HMS Afterglow (1918-1945)
Originally designed and built by a Lowestoft shipwright, John Chambers and delivered to the Royal Navy on 7th October 1918 for minesweeping duties. Her official prefix wasn’t “HMS” but “HMCS” – His Majesty’s Colonial Ship. Used for Royal Navy vessels based in former British colonies or sovereign territories.
Afterglow was fitted with three-cylinder, triple expansion Pollitt & Wigzell engine made in Yorkshire with a single screw. Although ready for sea in 1919, it was to be some time before she arrived in the Falklands. It’s reported that she was bought by the Falkland Islands Government for £1,000 in October 1921 to be used as a Seal Protection vessel, to stop poaching around the islands – especially around Bird island, Jason Islands and Volunteer Rocks. She arrived in Stanley in December 1921 with a 3-pounder gun fitted to her forecastle.
Built: Lowestoft, UK
Size: 94 feet long, 20 feet wide
Launched: October 1918
Fate: Blown ashore during a gale
Sealing in the Falklands had been a problem ever since Captain Cook reported vast colonies of fur seals on South Georgia in 1775: “Seals and seal-bears were pretty numerous, for the shores swarmed with young cubs”. The news brought sealers from France, New England, Scandinavia, and Britain. As the numbers grew so did the disputes and Falkland harbours became bases for sealers who settled there and claimed that the fur seal rookeries next to them belonged solely to their port. By 1800 even the vast fur rookeries on South Georgia were also being ruthlessly harvested.
Although sealing declined during the mid-19th century, there was enough of it going on by the start of the 20th century for the Falklands government to step in and introduce a 10 shillings per pelt levy on trans-shipped skins. That was in 1904. Sporadic poaching continued until 1921, when the Government passed an ‘Ordinance’ protecting all fur seals in the islands and introduced HMCS Afterglow.
In 1926 sealing was made legal in the Falklands and HMCS Afterglow decommissioned, after a refit in Chile, put up for sale and reduced to making occasional trips for emergencies or cargo deliveries. In 1931 she was purchased by the Falkland Island and Dependencies Sealing Company, to be used to ferry seal carcasses to Albermarle, despite having a cargo capacity of only 50 tons. The wheel had turned fill circle – the protector was now the carrier.
In December 1932, HMCS Afterglow became Port Richard when Britain’s Board of Trade gave permission for her to be renamed, as she continued her work as a sealer.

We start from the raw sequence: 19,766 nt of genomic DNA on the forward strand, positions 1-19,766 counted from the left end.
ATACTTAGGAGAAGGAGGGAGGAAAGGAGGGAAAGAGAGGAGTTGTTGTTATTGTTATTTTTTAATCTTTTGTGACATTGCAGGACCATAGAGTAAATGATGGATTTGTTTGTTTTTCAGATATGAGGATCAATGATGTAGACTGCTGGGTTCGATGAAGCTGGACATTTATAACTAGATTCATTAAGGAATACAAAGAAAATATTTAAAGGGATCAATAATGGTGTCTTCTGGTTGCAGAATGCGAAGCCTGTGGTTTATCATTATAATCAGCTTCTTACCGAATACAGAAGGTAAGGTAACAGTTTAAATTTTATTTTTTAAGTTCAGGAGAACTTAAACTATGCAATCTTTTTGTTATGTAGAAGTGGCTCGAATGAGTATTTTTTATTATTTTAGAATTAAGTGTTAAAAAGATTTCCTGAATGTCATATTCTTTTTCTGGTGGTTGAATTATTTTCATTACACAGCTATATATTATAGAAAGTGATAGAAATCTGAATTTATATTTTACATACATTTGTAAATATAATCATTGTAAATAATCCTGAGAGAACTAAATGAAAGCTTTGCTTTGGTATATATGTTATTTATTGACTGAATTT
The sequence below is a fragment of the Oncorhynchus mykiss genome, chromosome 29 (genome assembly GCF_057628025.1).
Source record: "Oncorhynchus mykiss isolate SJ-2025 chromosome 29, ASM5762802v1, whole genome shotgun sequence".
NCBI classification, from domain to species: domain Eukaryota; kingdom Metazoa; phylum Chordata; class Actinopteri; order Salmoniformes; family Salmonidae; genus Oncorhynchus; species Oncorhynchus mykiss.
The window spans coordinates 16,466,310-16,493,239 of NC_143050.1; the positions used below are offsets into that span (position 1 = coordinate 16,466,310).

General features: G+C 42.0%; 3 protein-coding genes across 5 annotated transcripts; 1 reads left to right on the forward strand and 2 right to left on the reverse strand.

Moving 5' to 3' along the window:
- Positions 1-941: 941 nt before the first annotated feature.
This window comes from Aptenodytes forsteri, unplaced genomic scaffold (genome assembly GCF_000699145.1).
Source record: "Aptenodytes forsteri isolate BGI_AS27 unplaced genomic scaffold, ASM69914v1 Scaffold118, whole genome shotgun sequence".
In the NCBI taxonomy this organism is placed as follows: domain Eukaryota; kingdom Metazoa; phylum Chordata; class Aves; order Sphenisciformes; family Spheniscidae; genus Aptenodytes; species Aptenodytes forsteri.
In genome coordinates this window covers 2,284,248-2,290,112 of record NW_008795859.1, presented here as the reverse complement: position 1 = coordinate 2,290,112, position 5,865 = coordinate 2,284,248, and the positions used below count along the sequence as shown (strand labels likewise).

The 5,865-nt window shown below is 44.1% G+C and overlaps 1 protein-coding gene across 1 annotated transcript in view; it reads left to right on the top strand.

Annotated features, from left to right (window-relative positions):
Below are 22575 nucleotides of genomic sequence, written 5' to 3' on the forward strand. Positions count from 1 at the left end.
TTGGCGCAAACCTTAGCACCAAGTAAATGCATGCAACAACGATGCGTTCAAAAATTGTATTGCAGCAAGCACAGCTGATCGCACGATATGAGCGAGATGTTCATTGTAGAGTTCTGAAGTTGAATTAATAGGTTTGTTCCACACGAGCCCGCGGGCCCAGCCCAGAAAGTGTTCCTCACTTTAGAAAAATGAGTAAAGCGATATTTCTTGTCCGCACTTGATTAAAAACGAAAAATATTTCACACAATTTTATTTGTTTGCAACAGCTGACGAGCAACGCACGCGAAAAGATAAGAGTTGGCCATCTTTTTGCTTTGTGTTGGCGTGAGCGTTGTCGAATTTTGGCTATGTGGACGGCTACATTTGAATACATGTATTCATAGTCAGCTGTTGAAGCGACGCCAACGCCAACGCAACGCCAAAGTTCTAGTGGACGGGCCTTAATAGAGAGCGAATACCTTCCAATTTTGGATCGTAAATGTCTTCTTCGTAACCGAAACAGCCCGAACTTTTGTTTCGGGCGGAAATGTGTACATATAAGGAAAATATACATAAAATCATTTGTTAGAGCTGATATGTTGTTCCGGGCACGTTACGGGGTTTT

In 1940, with World War Two in full flow, Port Richard was requisitioned and re-inducted into the Royal Navy and once again became Afterglow – this time with prefix HMS. Initially, under the command of Captain Joe Lanning, she was used as a tender in Stanley Harbour and then, as the war progressed, as a minesweeper and patrol vessel.
In 1944, she became involved in ‘Operation Tabarin’ – a secret British expedition to the Antarctic. Organised by the Admiralty on behalf of the Colonial Office in London. Tabarin’s principle objective was to strengthen Britain’s claims to Falkland Islands Dependencies sovereignty. Since the outbreak of war, both Argentina and Chile had made claims to the islands. The plan was to establish permanently occupied bases, carry out administrative activities, such as delivery mail, and undertake scientific research. HMS Afterglow played a minor part in this, but the meteorological data gathered was of great help to Allied shipping in the South Atlantic.
In August 1944, HMS Afterglow was returned to its owner, the Falkland Islands & Dependencies Sealing Company, but its not clear whether her name was officially changed back to Port Richard. Locally, in Stanley, she was always referred to as “The Afterglow” – a practice that continues to this day.
On 2nd April 1945, Easter Monday, Afterglow, along with other ships moored in Stanley Harbour was hit by a fierce storm – known as the “Great Gale” – and she dragged her anchor. She was forced eastwards until she beached on the south-eastern coast of the harbour – just opposite Engineer Point, the east side of The Narrows, where she remains to this day.
Other vessels blown ashore by the Great Gale were the former tug boats, Plym and Samson, who also became famous Falkland wrecks, traced of which still remain. The Easter Monday storm also hit vessels moored in Darwin Harbour, 60 miles away. The Speedwell and the Black Swan were blown ashore, but each was refloated to sail another day. However, both would later be wrecked: Speedwell 13 years later, in 1958, south of Stanley; the Black Swan 22 years later, in 1967, at Bleaker Island.
In 1977 a survey of the wreck of the Afterglow was carried out by ‘The Cambridge Expedition to the Falklands’ who reported that she was: “leaning quite steeply to the seaward side, about 30 yards from the shore. One of her davits remains. Close by, on the shoreward side, in shallow water, lie what appear to be her funnel and pieces of deck structure.”
Virtually none of that is still there. Today, at low tide, all that can be seen of what was once a proud and efficient naval vessel is her boiler and steam engine.
Mark Spicer’s April 2023 drone footage allows us to see clearly from above these remains and the condition they are now in.
The importance of the Afterglow to Falkland’s maritime history is acknowledged by the issue of a £1.01 Falkland Post Service postage stamp, which shows how much the wreck has deteriorated since she was driven ashore almost 80 years ago.